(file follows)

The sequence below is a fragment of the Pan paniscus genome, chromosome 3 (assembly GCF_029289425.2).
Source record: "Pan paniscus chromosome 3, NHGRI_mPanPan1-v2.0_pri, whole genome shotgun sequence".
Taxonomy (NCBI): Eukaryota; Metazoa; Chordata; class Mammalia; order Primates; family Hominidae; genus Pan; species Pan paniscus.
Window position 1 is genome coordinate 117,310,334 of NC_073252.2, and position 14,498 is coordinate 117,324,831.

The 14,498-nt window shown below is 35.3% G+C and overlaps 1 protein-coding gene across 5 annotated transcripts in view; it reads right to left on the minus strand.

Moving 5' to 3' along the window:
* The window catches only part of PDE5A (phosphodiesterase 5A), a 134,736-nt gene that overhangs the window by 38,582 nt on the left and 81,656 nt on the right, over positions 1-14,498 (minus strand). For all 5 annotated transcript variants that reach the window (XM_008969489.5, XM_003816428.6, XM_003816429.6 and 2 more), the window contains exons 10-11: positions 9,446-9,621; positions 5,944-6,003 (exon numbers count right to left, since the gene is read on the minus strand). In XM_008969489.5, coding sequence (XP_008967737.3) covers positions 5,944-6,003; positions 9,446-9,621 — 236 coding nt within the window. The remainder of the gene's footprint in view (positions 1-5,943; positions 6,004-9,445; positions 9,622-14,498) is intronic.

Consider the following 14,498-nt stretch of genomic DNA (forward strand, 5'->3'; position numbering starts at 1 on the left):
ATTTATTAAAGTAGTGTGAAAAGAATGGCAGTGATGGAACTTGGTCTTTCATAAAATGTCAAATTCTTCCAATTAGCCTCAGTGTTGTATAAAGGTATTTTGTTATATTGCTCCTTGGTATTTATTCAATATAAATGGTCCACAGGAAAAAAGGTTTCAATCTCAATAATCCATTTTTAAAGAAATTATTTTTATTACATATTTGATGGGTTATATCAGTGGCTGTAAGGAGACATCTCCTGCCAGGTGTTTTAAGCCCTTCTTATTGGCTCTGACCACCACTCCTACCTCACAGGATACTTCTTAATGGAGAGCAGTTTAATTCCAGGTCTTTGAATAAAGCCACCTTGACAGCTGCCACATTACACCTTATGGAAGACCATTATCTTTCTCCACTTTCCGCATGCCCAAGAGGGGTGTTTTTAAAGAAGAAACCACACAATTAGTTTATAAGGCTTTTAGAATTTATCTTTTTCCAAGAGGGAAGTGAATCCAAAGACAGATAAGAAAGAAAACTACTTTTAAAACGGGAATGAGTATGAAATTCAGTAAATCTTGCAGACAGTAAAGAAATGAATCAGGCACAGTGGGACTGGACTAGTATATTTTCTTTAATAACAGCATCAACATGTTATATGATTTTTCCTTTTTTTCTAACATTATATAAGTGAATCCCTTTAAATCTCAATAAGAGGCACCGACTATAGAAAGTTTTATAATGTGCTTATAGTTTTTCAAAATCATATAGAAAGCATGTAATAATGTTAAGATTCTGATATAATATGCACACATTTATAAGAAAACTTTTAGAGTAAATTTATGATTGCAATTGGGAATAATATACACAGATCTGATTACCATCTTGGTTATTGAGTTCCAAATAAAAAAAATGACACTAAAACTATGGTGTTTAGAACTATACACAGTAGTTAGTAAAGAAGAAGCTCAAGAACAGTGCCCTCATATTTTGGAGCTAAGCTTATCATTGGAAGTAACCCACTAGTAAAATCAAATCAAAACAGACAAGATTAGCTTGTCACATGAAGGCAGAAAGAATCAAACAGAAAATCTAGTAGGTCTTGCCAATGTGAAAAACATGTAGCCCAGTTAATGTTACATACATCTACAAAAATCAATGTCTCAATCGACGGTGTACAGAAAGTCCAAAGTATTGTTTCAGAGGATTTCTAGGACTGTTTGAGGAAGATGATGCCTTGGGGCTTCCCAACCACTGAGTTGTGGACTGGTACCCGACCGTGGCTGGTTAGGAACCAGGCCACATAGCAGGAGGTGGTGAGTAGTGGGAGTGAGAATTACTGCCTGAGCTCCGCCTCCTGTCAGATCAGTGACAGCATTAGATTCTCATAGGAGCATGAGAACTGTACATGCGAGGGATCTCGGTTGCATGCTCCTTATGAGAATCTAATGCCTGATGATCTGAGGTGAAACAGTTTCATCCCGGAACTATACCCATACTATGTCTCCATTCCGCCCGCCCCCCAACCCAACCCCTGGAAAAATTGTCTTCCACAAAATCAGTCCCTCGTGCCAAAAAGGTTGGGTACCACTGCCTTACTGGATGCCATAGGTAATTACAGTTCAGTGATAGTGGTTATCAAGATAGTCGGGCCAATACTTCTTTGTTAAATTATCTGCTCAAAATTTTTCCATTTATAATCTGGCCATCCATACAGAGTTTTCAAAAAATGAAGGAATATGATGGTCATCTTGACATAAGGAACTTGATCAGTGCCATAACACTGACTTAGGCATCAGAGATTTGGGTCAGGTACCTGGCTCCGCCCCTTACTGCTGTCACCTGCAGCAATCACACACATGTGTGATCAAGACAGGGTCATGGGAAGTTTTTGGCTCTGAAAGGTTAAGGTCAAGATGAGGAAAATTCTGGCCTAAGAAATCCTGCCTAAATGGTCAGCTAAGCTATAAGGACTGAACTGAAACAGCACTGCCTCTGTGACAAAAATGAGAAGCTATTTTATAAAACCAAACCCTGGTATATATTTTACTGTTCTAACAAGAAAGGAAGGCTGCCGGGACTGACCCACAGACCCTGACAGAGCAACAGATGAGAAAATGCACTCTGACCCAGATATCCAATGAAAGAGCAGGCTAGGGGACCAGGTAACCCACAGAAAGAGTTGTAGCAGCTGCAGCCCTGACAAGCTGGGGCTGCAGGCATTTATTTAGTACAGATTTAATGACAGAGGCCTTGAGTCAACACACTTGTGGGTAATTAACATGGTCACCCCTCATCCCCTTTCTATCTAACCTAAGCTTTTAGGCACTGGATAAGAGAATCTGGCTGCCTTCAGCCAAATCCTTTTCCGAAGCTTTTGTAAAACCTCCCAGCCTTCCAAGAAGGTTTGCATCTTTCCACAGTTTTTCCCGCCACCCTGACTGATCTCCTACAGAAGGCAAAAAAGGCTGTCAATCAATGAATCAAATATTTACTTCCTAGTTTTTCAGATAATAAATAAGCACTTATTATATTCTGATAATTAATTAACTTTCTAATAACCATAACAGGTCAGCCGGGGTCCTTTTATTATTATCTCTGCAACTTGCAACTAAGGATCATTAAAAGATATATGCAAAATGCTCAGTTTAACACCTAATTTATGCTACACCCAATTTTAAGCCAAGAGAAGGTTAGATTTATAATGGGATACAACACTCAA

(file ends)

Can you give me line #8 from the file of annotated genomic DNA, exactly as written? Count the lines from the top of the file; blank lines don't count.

Consider the following 14,498-nt stretch of genomic DNA (forward strand, 5'->3'; position numbering starts at 1 on the left):